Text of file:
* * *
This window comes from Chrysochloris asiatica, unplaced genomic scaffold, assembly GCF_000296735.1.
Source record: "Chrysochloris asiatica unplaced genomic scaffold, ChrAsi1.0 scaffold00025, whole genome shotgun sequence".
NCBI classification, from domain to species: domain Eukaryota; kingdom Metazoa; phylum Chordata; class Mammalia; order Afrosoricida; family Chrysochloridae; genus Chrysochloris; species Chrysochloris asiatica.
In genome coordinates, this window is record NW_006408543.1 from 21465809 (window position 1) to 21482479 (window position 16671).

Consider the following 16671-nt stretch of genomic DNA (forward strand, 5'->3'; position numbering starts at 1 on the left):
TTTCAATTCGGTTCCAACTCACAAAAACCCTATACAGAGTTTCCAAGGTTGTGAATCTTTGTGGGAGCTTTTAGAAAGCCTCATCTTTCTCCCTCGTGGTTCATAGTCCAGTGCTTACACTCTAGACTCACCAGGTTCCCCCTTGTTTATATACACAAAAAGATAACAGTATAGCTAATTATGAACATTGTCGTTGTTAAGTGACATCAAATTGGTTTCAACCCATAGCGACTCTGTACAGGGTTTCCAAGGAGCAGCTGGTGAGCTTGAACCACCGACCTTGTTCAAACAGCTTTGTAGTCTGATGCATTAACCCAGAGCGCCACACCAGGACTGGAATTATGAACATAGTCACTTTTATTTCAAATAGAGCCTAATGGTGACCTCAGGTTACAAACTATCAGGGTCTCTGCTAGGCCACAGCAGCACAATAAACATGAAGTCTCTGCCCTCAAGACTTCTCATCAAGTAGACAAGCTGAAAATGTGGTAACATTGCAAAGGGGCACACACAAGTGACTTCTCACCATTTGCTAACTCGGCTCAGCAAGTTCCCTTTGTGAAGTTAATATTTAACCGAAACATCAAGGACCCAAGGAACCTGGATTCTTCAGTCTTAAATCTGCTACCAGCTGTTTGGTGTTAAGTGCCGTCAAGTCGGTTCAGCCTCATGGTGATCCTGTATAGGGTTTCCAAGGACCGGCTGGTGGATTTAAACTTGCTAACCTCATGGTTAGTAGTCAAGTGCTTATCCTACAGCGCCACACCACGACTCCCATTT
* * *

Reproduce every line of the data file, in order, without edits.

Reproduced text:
This window comes from Chrysochloris asiatica, unplaced genomic scaffold, assembly GCF_000296735.1.
Source record: "Chrysochloris asiatica unplaced genomic scaffold, ChrAsi1.0 scaffold00025, whole genome shotgun sequence".
NCBI classification, from domain to species: domain Eukaryota; kingdom Metazoa; phylum Chordata; class Mammalia; order Afrosoricida; family Chrysochloridae; genus Chrysochloris; species Chrysochloris asiatica.
In genome coordinates, this window is record NW_006408543.1 from 21465809 (window position 1) to 21482479 (window position 16671).

Consider the following 16671-nt stretch of genomic DNA (forward strand, 5'->3'; position numbering starts at 1 on the left):
TTTCAATTCGGTTCCAACTCACAAAAACCCTATACAGAGTTTCCAAGGTTGTGAATCTTTGTGGGAGCTTTTAGAAAGCCTCATCTTTCTCCCTCGTGGTTCATAGTCCAGTGCTTACACTCTAGACTCACCAGGTTCCCCCTTGTTTATATACACAAAAAGATAACAGTATAGCTAATTATGAACATTGTCGTTGTTAAGTGACATCAAATTGGTTTCAACCCATAGCGACTCTGTACAGGGTTTCCAAGGAGCAGCTGGTGAGCTTGAACCACCGACCTTGTTCAAACAGCTTTGTAGTCTGATGCATTAACCCAGAGCGCCACACCAGGACTGGAATTATGAACATAGTCACTTTTATTTCAAATAGAGCCTAATGGTGACCTCAGGTTACAAACTATCAGGGTCTCTGCTAGGCCACAGCAGCACAATAAACATGAAGTCTCTGCCCTCAAGACTTCTCATCAAGTAGACAAGCTGAAAATGTGGTAACATTGCAAAGGGGCACACACAAGTGACTTCTCACCATTTGCTAACTCGGCTCAGCAAGTTCCCTTTGTGAAGTTAATATTTAACCGAAACATCAAGGACCCAAGGAACCTGGATTCTTCAGTCTTAAATCTGCTACCAGCTGTTTGGTGTTAAGTGCCGTCAAGTCGGTTCAGCCTCATGGTGATCCTGTATAGGGTTTCCAAGGACCGGCTGGTGGATTTAAACTTGCTAACCTCATGGTTAGTAGTCAAGTGCTTATCCTACAGCGCCACACCACGACTCCCATTT